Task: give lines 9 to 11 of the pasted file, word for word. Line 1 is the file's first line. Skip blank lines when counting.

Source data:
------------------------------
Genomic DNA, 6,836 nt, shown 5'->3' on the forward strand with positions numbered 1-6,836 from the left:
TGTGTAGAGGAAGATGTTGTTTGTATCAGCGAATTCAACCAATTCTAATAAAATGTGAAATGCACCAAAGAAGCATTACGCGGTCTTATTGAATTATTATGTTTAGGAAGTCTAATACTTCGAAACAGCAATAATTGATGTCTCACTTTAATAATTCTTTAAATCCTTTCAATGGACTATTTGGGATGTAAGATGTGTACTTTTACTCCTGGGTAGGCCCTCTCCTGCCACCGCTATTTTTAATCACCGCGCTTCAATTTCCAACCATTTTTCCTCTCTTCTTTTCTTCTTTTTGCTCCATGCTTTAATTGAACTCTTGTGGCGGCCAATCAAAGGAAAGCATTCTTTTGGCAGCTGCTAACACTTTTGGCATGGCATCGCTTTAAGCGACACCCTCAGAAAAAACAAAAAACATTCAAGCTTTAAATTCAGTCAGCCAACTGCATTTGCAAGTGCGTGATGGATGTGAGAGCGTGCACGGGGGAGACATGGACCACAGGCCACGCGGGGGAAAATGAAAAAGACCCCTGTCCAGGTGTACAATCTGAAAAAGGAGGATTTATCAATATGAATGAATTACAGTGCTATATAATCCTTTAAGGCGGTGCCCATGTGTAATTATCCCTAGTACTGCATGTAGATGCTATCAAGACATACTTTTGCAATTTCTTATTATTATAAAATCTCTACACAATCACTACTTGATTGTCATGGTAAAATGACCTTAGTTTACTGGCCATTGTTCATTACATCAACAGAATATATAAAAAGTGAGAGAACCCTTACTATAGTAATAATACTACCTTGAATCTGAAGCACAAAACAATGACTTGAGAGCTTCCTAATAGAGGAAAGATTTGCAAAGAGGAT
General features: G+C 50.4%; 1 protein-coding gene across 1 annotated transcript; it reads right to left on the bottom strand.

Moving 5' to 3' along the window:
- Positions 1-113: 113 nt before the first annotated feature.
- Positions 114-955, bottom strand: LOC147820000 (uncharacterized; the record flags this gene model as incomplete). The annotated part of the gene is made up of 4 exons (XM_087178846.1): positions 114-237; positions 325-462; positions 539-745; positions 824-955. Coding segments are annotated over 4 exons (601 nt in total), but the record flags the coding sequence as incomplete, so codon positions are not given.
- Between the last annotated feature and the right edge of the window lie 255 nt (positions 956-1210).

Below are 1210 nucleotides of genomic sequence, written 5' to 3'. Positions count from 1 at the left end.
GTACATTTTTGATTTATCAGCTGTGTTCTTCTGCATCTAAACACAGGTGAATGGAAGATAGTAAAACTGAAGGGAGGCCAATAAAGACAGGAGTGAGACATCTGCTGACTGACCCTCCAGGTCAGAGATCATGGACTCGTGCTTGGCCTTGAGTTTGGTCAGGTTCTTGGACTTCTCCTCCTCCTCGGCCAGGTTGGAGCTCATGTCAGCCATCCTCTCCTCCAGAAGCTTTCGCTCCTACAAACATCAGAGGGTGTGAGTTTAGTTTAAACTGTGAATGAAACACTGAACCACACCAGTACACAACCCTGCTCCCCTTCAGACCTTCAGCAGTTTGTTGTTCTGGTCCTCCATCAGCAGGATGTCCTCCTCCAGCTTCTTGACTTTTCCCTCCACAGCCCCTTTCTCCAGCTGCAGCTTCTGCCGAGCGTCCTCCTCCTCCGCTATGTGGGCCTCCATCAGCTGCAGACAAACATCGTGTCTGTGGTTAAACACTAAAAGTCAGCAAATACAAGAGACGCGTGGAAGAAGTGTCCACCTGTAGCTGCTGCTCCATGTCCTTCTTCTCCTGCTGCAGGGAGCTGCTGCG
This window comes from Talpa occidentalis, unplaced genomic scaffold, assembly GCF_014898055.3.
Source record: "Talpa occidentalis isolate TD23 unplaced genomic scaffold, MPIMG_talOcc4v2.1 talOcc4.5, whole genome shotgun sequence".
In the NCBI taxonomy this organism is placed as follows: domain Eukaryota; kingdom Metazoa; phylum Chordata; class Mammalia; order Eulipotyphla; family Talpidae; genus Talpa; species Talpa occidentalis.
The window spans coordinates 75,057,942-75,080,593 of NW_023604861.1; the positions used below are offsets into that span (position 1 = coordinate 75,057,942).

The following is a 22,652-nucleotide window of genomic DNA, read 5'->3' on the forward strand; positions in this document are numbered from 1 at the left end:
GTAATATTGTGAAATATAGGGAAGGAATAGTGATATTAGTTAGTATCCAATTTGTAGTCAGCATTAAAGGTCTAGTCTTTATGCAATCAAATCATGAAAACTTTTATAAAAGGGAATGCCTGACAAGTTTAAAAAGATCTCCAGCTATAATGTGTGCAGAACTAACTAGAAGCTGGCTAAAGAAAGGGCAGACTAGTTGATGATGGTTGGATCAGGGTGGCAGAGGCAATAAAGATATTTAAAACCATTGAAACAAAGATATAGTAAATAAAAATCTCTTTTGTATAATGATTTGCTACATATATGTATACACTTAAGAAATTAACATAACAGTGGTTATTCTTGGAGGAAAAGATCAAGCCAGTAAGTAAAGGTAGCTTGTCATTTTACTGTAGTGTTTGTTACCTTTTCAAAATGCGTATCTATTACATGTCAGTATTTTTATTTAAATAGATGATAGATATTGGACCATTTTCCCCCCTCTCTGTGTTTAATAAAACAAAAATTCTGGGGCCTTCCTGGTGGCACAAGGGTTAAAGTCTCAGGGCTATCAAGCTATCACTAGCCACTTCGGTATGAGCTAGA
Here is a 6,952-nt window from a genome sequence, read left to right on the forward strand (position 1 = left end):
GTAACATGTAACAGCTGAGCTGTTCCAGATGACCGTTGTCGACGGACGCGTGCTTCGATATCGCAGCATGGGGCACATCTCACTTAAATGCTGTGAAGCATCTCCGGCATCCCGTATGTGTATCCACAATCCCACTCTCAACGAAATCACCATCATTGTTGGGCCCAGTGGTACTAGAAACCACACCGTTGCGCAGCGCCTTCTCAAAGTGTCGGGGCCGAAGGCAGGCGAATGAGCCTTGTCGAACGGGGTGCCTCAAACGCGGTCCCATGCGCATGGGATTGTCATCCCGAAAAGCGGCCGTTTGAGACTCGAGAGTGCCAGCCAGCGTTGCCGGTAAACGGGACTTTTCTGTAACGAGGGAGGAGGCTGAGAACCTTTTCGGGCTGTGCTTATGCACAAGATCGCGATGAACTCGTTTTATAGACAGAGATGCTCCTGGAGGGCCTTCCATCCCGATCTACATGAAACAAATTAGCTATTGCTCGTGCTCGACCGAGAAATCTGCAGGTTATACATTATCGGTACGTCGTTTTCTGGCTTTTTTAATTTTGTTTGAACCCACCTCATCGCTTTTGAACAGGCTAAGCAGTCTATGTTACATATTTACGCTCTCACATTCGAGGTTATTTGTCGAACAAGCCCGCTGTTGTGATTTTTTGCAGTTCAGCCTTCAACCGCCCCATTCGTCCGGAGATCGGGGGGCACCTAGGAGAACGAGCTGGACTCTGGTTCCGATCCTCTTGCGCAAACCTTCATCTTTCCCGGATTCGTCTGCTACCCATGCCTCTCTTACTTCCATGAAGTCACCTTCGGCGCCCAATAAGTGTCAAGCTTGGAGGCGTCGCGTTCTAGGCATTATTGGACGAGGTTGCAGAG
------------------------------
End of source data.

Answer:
GTACATTTTTGATTTATCAGCTGTGTTCTTCTGCATCTAAACACAGGTGAATGGAAGATAGTAAAACTGAAGGGAGGCCAATAAAGACAGGAGTGAGACATCTGCTGACTGACCCTCCAGGTCAGAGATCATGGACTCGTGCTTGGCCTTGAGTTTGGTCAGGTTCTTGGACTTCTCCTCCTCCTCGGCCAGGTTGGAGCTCATGTCAGCCATCCTCTCCTCCAGAAGCTTTCGCTCCTACAAACATCAGAGGGTGTGAGTTTAGTTTAAACTGTGAATGAAACACTGAACCACACCAGTACACAACCCTGCTCCCCTTCAGACCTTCAGCAGTTTGTTGTTCTGGTCCTCCATCAGCAGGATGTCCTCCTCCAGCTTCTTGACTTTTCCCTCCACAGCCCCTTTCTCCAGCTGCAGCTTCTGCCGAGCGTCCTCCTCCTCCGCTATGTGGGCCTCCATCAGCTGCAGACAAACATCGTGTCTGTGGTTAAACACTAAAAGTCAGCAAATACAAGAGACGCGTGGAAGAAGTGTCCACCTGTAGCTGCTGCTCCATGTCCTTCTTCTCCTGCTGCAGGGAGCTGCTGCG
This window comes from Talpa occidentalis, unplaced genomic scaffold, assembly GCF_014898055.3.
Source record: "Talpa occidentalis isolate TD23 unplaced genomic scaffold, MPIMG_talOcc4v2.1 talOcc4.5, whole genome shotgun sequence".